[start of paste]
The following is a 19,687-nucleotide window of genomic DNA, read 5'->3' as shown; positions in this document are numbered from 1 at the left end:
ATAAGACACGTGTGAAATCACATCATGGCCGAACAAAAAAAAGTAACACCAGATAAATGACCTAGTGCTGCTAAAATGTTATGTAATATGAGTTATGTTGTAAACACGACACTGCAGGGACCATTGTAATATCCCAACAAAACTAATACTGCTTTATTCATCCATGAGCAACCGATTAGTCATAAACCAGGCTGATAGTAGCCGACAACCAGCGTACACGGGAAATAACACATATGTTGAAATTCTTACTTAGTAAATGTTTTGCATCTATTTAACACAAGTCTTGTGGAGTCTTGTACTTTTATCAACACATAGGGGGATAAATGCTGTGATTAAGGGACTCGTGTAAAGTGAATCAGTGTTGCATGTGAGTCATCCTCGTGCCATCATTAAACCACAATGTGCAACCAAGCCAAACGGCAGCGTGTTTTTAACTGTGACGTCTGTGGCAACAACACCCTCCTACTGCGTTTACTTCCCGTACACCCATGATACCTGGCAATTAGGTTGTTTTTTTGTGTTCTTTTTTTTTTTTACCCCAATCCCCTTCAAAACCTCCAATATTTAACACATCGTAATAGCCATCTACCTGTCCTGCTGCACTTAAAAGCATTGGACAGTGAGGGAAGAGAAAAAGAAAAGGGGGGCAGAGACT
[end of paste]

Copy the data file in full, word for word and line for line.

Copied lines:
The following is a 19,687-nucleotide window of genomic DNA, read 5'->3' as shown; positions in this document are numbered from 1 at the left end:
ATAAGACACGTGTGAAATCACATCATGGCCGAACAAAAAAAAGTAACACCAGATAAATGACCTAGTGCTGCTAAAATGTTATGTAATATGAGTTATGTTGTAAACACGACACTGCAGGGACCATTGTAATATCCCAACAAAACTAATACTGCTTTATTCATCCATGAGCAACCGATTAGTCATAAACCAGGCTGATAGTAGCCGACAACCAGCGTACACGGGAAATAACACATATGTTGAAATTCTTACTTAGTAAATGTTTTGCATCTATTTAACACAAGTCTTGTGGAGTCTTGTACTTTTATCAACACATAGGGGGATAAATGCTGTGATTAAGGGACTCGTGTAAAGTGAATCAGTGTTGCATGTGAGTCATCCTCGTGCCATCATTAAACCACAATGTGCAACCAAGCCAAACGGCAGCGTGTTTTTAACTGTGACGTCTGTGGCAACAACACCCTCCTACTGCGTTTACTTCCCGTACACCCATGATACCTGGCAATTAGGTTGTTTTTTTGTGTTCTTTTTTTTTTTTACCCCAATCCCCTTCAAAACCTCCAATATTTAACACATCGTAATAGCCATCTACCTGTCCTGCTGCACTTAAAAGCATTGGACAGTGAGGGAAGAGAAAAAGAAAAGGGGGGCAGAGACT